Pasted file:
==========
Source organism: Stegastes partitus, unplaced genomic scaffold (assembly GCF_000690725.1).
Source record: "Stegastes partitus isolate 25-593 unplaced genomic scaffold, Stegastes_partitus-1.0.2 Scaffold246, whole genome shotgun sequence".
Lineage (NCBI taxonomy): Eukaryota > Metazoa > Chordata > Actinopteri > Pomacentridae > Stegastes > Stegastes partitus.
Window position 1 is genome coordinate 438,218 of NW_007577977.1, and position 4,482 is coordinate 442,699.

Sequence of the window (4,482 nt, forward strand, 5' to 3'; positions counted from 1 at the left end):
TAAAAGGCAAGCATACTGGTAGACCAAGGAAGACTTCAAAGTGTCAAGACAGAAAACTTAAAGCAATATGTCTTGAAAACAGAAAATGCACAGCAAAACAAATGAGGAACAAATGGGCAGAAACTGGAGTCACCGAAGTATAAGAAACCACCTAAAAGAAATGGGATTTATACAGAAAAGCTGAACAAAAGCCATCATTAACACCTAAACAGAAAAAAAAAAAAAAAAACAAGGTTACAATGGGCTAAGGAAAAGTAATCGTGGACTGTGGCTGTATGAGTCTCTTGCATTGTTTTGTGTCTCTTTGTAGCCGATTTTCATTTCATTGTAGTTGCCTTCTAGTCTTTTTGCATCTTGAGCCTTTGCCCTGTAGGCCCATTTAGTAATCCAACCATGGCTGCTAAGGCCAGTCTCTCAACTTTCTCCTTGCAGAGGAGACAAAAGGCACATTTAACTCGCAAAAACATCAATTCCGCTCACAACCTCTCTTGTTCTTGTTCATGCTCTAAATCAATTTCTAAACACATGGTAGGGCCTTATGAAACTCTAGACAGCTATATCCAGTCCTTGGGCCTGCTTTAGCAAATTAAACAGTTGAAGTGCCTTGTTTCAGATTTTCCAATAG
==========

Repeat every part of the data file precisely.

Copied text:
Source organism: Stegastes partitus, unplaced genomic scaffold (assembly GCF_000690725.1).
Source record: "Stegastes partitus isolate 25-593 unplaced genomic scaffold, Stegastes_partitus-1.0.2 Scaffold246, whole genome shotgun sequence".
Lineage (NCBI taxonomy): Eukaryota > Metazoa > Chordata > Actinopteri > Pomacentridae > Stegastes > Stegastes partitus.
Window position 1 is genome coordinate 438,218 of NW_007577977.1, and position 4,482 is coordinate 442,699.

Sequence of the window (4,482 nt, forward strand, 5' to 3'; positions counted from 1 at the left end):
TAAAAGGCAAGCATACTGGTAGACCAAGGAAGACTTCAAAGTGTCAAGACAGAAAACTTAAAGCAATATGTCTTGAAAACAGAAAATGCACAGCAAAACAAATGAGGAACAAATGGGCAGAAACTGGAGTCACCGAAGTATAAGAAACCACCTAAAAGAAATGGGATTTATACAGAAAAGCTGAACAAAAGCCATCATTAACACCTAAACAGAAAAAAAAAAAAAAAAACAAGGTTACAATGGGCTAAGGAAAAGTAATCGTGGACTGTGGCTGTATGAGTCTCTTGCATTGTTTTGTGTCTCTTTGTAGCCGATTTTCATTTCATTGTAGTTGCCTTCTAGTCTTTTTGCATCTTGAGCCTTTGCCCTGTAGGCCCATTTAGTAATCCAACCATGGCTGCTAAGGCCAGTCTCTCAACTTTCTCCTTGCAGAGGAGACAAAAGGCACATTTAACTCGCAAAAACATCAATTCCGCTCACAACCTCTCTTGTTCTTGTTCATGCTCTAAATCAATTTCTAAACACATGGTAGGGCCTTATGAAACTCTAGACAGCTATATCCAGTCCTTGGGCCTGCTTTAGCAAATTAAACAGTTGAAGTGCCTTGTTTCAGATTTTCCAATAG